• “To practice, place a cotton ball on a table and have your child blow it across the table using their nose. Once they have mastered that, ask them to do the same thing into a tissue.” — MotherG

  • “A breathing exercise that worked well for all my kids was teaching them how to take a big breath in with their mouth wide open, then closing their mouth and breathing out through one nostril while plugging the other with their finger. Repeat the process for the other side.” — Moonmom

  • “I taught my son how to blow bubbles in the bathtub with his nose. This helped him understand how to blow air out of his nose and eventually got him to blow his nose into a tissue.” — overtheradar

Provide Nose-Blowing Models

  • “We’ve been teaching our 17-month-old by example. He copies everything we do, so we began by showing him how to blow on dandelions and hot food. Eventually, we got him to blow through his nose.” — cashmommy06

  • “I encourage my child to blow their nose like a horn, just the way Daddy does it.” — Anonymous

  • “While shopping, I stumbled upon a box of tissues decorated with Spiderman, my son’s favorite character. I bought it and explained that Spiderman uses tissues to blow his nose. It worked like magic! If you can’t find your child’s favorite character, you can wrap a tissue box in blank paper and add stickers of their beloved character. You can even turn it into an engaging activity to do together.” — Dramamama2

  • “When I tell my kids that blowing their nose will make them more of a ‘big girl’ or ‘big boy,’ it does the trick. I emphasize how ‘big’ it makes them feel when they do it. Since they always wanted to be like Mom and Dad, this strategy works like a charm!” — Anonymous

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Motivate with a Little Fun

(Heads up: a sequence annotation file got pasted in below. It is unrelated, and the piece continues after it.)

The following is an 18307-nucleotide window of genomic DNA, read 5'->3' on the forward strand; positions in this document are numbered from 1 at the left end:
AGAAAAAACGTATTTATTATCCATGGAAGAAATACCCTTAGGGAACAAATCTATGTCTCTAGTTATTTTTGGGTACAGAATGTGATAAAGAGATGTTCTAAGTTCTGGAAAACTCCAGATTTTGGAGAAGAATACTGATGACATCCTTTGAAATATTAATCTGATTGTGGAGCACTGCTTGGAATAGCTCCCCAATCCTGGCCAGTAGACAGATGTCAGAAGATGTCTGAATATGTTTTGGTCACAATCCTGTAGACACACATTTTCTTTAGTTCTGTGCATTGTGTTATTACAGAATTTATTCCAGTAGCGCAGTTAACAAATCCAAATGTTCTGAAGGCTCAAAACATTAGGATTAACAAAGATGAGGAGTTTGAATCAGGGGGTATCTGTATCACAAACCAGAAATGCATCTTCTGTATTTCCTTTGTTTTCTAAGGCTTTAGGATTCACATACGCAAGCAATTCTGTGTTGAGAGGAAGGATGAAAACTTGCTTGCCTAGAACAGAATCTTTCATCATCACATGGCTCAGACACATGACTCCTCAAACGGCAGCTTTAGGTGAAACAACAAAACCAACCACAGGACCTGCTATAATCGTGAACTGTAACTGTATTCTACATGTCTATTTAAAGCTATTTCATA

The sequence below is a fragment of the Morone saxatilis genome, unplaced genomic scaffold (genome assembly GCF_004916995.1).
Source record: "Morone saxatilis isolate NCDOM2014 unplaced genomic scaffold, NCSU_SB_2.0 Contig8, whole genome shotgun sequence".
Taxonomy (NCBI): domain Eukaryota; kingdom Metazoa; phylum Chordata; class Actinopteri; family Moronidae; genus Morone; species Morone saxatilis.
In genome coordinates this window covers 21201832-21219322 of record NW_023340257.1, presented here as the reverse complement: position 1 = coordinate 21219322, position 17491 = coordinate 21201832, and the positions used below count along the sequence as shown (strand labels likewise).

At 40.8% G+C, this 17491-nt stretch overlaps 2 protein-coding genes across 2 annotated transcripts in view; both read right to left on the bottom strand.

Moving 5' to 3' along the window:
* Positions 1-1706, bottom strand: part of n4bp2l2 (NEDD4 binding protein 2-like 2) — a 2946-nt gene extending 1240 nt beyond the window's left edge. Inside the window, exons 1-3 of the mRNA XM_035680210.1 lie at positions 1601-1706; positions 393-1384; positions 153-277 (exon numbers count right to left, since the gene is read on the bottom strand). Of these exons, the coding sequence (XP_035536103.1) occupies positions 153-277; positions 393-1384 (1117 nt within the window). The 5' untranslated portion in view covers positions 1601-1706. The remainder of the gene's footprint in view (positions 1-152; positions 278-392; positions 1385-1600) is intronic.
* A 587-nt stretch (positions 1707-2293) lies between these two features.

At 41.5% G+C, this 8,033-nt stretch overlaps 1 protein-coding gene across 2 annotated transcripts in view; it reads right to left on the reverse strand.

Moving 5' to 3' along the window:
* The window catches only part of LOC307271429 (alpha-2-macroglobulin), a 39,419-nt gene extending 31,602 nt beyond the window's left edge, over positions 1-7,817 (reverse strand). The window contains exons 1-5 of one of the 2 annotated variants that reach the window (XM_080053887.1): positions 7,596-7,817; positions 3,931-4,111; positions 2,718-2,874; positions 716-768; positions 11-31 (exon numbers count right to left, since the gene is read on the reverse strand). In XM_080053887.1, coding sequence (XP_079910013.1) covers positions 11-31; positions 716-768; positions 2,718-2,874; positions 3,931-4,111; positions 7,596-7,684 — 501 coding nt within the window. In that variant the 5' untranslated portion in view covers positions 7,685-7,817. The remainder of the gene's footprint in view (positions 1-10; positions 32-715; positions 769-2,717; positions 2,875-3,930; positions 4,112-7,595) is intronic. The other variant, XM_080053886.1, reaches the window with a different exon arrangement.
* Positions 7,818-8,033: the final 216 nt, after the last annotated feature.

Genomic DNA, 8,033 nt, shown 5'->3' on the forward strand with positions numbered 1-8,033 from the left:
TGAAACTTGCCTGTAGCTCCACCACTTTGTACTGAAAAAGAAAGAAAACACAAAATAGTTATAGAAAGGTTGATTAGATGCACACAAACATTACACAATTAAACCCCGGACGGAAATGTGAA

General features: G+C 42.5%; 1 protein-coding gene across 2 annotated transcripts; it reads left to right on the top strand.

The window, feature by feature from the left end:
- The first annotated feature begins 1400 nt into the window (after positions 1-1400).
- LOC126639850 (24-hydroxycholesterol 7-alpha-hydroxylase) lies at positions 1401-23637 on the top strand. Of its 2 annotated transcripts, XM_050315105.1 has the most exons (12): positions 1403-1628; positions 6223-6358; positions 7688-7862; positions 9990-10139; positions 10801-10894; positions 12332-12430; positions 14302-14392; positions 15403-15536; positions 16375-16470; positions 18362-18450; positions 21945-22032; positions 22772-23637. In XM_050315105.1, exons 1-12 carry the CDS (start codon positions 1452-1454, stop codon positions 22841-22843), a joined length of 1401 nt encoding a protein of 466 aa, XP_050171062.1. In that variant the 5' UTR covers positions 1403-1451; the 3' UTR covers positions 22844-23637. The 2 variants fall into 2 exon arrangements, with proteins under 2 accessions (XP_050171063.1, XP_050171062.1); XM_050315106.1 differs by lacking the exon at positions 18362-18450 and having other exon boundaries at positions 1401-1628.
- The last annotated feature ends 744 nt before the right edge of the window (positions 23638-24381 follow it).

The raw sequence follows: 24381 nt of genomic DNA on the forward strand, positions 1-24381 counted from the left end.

• “I drew a monster face on a bulb syringe, and if my kids didn’t blow their noses, I’d hum the theme from Jaws and pretend to chase them with it. The chase amused them, and just the thought of the aspiration was enough to send them running for a tissue.” — QueenArthur

  • “If my daughter didn’t blow her nose, I would take the nose aspirator bulb and demonstrate it myself. After experiencing how uncomfortable it was, she started to blow her nose. I would hold the tissue and say, ‘Go!’ If she gave a good blow, we would celebrate.” — Momandmore

Visual Aids for Nose Blowing

  • “My 4-year-old grandson used to sniff up instead of blowing out. So, I held a handheld mirror in front of his face and showed him what happens when he blows out. He loved it! Now he understands the results of blowing out and uses tissues accordingly.” — Denver433

  • “What helped my preschooler was standing in front of a mirror and watching as the mucus came out when she blew her nose. I would cheer her on and say, ‘Look! Here’s the booger! Keep blowing!’ Then, she could wipe it off. Now, she cooperates much better when I ask her to blow her nose.” — Anonymous

  • “As gross as it sounds, every time my 3-year-old daughter blows her nose, I say, ‘Let’s blow your nose and see what comes out.’ She’s always fascinated by inspecting the tissue afterward, and I believe it’s a good opportunity for her to learn about her body in a straightforward manner.” — pillowsH

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Remember, patience is key when teaching your child to blow their nose. Each child is different, and they will learn at their own pace. Celebrate their progress, and soon enough, they’ll master this important skill. For additional information and resources, visit 5 WS.

The 5 Ws and H are questions whose answers are considered basic in information gathering or problem solving. 5ws.wiki will best answer all your questions